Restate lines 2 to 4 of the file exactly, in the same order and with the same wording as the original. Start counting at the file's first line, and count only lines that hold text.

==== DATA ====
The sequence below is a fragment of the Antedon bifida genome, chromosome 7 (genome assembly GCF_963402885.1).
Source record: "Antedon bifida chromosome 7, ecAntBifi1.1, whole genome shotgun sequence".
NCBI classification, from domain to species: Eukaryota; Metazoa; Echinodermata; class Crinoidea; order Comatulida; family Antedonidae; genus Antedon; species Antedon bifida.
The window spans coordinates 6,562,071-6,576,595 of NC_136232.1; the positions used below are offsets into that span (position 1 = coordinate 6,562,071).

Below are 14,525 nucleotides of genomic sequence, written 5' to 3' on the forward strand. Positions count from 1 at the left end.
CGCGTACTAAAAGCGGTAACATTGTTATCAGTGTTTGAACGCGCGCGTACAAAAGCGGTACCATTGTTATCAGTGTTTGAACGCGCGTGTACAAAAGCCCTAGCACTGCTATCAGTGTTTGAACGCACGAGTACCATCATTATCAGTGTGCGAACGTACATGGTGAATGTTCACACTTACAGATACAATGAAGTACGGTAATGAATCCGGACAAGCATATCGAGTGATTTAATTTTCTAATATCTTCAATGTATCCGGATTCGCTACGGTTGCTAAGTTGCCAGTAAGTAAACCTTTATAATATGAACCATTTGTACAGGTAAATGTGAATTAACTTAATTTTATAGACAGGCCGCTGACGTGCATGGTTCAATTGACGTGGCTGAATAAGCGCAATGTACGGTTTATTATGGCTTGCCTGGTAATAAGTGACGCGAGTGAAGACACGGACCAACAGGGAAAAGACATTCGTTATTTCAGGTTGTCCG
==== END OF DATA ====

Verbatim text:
Source record: "Antedon bifida chromosome 7, ecAntBifi1.1, whole genome shotgun sequence".
NCBI classification, from domain to species: Eukaryota; Metazoa; Echinodermata; class Crinoidea; order Comatulida; family Antedonidae; genus Antedon; species Antedon bifida.
The window spans coordinates 6,562,071-6,576,595 of NC_136232.1; the positions used below are offsets into that span (position 1 = coordinate 6,562,071).